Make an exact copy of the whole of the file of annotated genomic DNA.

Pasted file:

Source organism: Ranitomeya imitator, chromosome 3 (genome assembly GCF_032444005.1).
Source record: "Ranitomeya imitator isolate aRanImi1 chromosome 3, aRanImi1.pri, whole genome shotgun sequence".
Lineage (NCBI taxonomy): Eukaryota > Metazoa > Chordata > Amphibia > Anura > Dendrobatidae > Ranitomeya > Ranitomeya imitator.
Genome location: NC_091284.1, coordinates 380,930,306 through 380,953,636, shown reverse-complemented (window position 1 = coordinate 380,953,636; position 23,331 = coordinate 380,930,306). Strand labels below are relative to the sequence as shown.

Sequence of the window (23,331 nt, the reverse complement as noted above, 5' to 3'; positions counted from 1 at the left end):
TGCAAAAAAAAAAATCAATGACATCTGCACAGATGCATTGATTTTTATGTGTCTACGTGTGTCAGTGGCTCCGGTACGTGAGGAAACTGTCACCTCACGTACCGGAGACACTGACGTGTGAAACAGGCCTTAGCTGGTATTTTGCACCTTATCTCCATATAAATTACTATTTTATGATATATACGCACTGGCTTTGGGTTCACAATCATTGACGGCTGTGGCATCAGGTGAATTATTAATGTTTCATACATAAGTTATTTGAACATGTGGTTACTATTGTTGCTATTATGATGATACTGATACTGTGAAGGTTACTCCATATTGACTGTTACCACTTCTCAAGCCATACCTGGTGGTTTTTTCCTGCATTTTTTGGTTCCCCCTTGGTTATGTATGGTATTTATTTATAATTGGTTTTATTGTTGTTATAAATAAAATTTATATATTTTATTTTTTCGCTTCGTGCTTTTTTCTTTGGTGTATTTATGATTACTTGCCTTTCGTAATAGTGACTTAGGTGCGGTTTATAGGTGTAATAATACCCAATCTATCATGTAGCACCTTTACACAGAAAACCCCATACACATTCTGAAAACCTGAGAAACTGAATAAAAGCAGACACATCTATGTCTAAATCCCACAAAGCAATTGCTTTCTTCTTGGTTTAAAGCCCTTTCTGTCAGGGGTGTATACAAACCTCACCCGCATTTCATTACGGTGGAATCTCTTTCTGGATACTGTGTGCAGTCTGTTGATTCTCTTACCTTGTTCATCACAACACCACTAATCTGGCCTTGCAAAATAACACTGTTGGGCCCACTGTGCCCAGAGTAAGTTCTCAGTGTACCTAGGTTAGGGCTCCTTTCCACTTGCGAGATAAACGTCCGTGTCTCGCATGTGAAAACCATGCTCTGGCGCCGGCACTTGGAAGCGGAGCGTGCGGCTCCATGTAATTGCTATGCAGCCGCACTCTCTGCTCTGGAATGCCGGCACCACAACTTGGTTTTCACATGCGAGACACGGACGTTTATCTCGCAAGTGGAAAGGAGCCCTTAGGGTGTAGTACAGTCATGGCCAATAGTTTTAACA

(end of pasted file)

Source organism: Ranitomeya imitator, chromosome 3 (genome assembly GCF_032444005.1).
Source record: "Ranitomeya imitator isolate aRanImi1 chromosome 3, aRanImi1.pri, whole genome shotgun sequence".
Lineage (NCBI taxonomy): Eukaryota > Metazoa > Chordata > Amphibia > Anura > Dendrobatidae > Ranitomeya > Ranitomeya imitator.
Genome location: NC_091284.1, coordinates 380,930,306 through 380,953,636, shown reverse-complemented (window position 1 = coordinate 380,953,636; position 23,331 = coordinate 380,930,306). Strand labels below are relative to the sequence as shown.

Sequence of the window (23,331 nt, the reverse complement as noted above, 5' to 3'; positions counted from 1 at the left end):
TGCAAAAAAAAAAATCAATGACATCTGCACAGATGCATTGATTTTTATGTGTCTACGTGTGTCAGTGGCTCCGGTACGTGAGGAAACTGTCACCTCACGTACCGGAGACACTGACGTGTGAAACAGGCCTTAGCTGGTATTTTGCACCTTATCTCCATATAAATTACTATTTTATGATATATACGCACTGGCTTTGGGTTCACAATCATTGACGGCTGTGGCATCAGGTGAATTATTAATGTTTCATACATAAGTTATTTGAACATGTGGTTACTATTGTTGCTATTATGATGATACTGATACTGTGAAGGTTACTCCATATTGACTGTTACCACTTCTCAAGCCATACCTGGTGGTTTTTTCCTGCATTTTTTGGTTCCCCCTTGGTTATGTATGGTATTTATTTATAATTGGTTTTATTGTTGTTATAAATAAAATTTATATATTTTATTTTTTCGCTTCGTGCTTTTTTCTTTGGTGTATTTATGATTACTTGCCTTTCGTAATAGTGACTTAGGTGCGGTTTATAGGTGTAATAATACCCAATCTATCATGTAGCACCTTTACACAGAAAACCCCATACACATTCTGAAAACCTGAGAAACTGAATAAAAGCAGACACATCTATGTCTAAATCCCACAAAGCAATTGCTTTCTTCTTGGTTTAAAGCCCTTTCTGTCAGGGGTGTATACAAACCTCACCCGCATTTCATTACGGTGGAATCTCTTTCTGGATACTGTGTGCAGTCTGTTGATTCTCTTACCTTGTTCATCACAACACCACTAATCTGGCCTTGCAAAATAACACTGTTGGGCCCACTGTGCCCAGAGTAAGTTCTCAGTGTACCTAGGTTAGGGCTCCTTTCCACTTGCGAGATAAACGTCCGTGTCTCGCATGTGAAAACCATGCTCTGGCGCCGGCACTTGGAAGCGGAGCGTGCGGCTCCATGTAATTGCTATGCAGCCGCACTCTCTGCTCTGGAATGCCGGCACCACAACTTGGTTTTCACATGCGAGACACGGACGTTTATCTCGCAAGTGGAAAGGAGCCCTTAGGGTGTAGTACAGTCATGGCCAATAGTTTTAACA